Assessing Dental Students’ Competence: Best Practice Recommendations in the Performance Assessment Literature and Investigation of Current Practices in Predoctoral Dental Education

American Indian/Alaska Native Programs, School of Dental Medicine, Colorado School of Public Health, University of Colorado, Denver, Anschutz Medical Campus, Mail Stop F800, P.O. Box 6508, Aurora, CO 80045, USA.
Journal of dental education (Impact Factor: 0.97). 01/2009; 72(12):1405-35.
Source: PubMed

ABSTRACT In this article, the Task Force on Student Outcomes Assessment of the American Dental Education Association's Commission on Change and Innovation in Dental Education describes the current status of student outcomes assessment in U.S. dental education. This review is divided into six sections. The first summarizes the literature on assessment of dental students' performance. Section two discusses catalysts, with a focus on problem-based learning, for development of new assessment methods, while the third section presents several resources and guides that can be used to inform selection of assessment techniques for various domains of competence. The fourth section describes the methodology and results of a 2008 survey of current assessment practices in U.S. dental schools. In the fifth section, findings from this survey are discussed within the context of competency-based education, the educational model for the predoctoral curriculum endorsed by the American Dental Education Association and prescribed by the Commission on Dental Accreditation. The article concludes with a summary of assessments recommended as optimal strategies to measure three components of professional competence based on the triangulation model. The survey of assessment practices in predoctoral education was completed by 931 course directors, representing 45 percent of course directors nationwide, from fifty-three of the fifty-six U.S. dental schools. Survey findings indicate that five traditional mainstays of student performance evaluation-multiple-choice testing, lab practicals, daily grades, clinical competency exams, and procedural requirements-still comprise the primary assessment tools in dental education. The survey revealed that a group of newer assessment techniques, although frequently identified as best practices in the literature and commonly used in other areas of health professions education, are rarely employed in predoctoral dental education.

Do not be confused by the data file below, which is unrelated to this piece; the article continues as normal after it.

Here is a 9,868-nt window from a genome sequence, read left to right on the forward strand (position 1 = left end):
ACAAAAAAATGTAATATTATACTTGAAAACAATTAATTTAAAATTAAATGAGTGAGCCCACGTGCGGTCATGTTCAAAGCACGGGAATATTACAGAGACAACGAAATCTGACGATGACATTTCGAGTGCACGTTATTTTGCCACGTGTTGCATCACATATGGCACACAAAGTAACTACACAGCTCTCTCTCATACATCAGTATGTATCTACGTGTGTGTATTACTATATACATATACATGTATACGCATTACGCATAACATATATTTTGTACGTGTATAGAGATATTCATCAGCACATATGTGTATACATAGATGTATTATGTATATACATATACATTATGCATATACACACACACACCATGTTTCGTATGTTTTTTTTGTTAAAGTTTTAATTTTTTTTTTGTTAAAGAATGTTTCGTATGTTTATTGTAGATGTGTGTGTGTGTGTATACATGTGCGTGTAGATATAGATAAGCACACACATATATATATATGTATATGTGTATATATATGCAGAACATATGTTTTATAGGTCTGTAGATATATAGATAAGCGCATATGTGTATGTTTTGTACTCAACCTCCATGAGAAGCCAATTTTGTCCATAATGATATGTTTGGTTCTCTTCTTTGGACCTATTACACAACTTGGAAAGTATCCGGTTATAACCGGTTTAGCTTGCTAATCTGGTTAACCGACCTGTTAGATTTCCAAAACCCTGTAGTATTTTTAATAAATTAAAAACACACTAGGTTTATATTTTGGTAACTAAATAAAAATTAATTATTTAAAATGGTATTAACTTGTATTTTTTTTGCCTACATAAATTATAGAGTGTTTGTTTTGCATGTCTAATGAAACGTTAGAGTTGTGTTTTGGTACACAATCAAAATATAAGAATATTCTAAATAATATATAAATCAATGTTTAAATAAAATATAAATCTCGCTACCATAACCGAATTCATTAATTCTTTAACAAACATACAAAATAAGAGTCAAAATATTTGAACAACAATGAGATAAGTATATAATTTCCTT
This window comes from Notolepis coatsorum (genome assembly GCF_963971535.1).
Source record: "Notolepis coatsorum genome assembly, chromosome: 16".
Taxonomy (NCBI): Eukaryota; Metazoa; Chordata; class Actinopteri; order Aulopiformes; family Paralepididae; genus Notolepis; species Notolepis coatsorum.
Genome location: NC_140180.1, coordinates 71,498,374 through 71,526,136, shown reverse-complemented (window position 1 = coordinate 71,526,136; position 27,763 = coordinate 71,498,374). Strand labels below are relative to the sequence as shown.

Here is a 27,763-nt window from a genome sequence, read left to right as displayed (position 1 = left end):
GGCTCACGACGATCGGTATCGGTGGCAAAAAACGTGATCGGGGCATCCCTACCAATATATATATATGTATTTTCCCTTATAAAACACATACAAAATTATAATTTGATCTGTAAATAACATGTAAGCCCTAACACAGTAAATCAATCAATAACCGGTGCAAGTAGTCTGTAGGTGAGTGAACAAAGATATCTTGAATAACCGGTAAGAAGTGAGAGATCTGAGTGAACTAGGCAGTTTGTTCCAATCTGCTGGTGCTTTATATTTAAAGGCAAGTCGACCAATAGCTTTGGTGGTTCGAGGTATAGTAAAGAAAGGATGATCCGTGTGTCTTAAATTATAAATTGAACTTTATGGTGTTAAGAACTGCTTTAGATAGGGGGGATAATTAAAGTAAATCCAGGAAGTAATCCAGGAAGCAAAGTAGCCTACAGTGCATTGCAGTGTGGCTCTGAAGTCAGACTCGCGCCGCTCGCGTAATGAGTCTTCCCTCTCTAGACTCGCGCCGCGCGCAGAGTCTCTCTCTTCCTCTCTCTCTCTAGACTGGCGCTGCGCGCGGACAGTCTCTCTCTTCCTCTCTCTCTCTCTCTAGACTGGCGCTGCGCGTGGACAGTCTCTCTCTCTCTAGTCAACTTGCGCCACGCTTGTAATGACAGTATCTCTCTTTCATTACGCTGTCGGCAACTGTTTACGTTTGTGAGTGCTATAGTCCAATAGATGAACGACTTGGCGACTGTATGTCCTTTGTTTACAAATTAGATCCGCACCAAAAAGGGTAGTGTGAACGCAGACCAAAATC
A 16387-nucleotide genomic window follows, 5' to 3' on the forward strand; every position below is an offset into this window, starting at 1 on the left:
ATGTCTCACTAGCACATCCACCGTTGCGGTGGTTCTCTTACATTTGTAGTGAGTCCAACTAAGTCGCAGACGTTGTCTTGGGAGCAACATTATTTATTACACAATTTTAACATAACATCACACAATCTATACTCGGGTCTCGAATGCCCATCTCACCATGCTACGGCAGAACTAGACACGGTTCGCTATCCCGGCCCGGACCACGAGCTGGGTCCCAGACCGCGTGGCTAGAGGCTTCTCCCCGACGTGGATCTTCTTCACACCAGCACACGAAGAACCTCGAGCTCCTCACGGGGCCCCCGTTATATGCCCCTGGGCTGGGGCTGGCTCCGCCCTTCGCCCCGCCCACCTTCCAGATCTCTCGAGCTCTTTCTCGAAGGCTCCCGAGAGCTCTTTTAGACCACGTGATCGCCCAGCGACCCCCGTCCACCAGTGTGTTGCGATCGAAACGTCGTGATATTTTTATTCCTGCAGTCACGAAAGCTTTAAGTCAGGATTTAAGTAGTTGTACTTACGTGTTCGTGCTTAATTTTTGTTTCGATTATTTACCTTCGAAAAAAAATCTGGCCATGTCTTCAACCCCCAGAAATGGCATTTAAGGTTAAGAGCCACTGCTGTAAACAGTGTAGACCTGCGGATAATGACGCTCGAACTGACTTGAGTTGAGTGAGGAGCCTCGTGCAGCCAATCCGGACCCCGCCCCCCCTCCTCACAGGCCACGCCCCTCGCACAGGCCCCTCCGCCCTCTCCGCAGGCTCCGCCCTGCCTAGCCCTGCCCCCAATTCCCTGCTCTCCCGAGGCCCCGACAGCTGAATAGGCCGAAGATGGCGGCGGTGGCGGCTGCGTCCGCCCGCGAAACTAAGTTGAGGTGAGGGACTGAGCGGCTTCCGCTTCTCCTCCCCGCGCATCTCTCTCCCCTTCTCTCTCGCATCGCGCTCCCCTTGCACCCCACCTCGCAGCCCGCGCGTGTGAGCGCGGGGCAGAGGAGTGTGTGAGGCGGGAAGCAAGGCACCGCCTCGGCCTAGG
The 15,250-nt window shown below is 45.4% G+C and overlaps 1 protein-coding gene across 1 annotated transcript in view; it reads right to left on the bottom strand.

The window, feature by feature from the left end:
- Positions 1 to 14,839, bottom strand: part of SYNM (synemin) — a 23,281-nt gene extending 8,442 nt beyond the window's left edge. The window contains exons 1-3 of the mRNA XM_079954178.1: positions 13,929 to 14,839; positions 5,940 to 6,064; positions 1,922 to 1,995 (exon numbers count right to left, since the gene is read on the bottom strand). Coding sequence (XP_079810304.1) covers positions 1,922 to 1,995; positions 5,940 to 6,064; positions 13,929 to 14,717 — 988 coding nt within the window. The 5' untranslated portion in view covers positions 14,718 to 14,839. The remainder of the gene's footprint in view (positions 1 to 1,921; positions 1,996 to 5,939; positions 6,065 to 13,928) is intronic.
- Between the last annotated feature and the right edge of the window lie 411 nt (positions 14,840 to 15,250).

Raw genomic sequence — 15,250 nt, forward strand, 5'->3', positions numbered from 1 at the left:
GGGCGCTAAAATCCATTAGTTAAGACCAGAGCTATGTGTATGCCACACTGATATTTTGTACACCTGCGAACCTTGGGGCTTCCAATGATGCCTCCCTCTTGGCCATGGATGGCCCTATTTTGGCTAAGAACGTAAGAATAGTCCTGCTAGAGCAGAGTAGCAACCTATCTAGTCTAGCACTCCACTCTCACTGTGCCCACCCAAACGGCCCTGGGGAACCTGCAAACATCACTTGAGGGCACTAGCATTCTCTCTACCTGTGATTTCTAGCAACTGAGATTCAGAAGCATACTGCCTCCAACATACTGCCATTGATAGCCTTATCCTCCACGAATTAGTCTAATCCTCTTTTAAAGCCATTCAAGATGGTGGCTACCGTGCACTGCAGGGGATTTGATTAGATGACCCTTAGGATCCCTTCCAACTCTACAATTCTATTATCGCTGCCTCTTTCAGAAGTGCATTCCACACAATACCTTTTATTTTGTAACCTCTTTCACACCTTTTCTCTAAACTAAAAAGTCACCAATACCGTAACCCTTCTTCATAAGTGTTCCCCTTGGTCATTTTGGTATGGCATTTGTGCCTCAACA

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Available from: William D Hendricson, Sep 26, 2015
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    • "The clinic set-up is the usual location for obtaining most of these records, primarily from the patient and recorded by the clinician. The nature of dental education, which specifies a considerable amount of hands-on by the undergraduate students as a prerequisite of their training, has been noted as peculiar to the profession.8,14 The quality of training that these undergraduate students receive, therefore, will likely have a snow-balling effect on the quality of their practice as dentists later on. "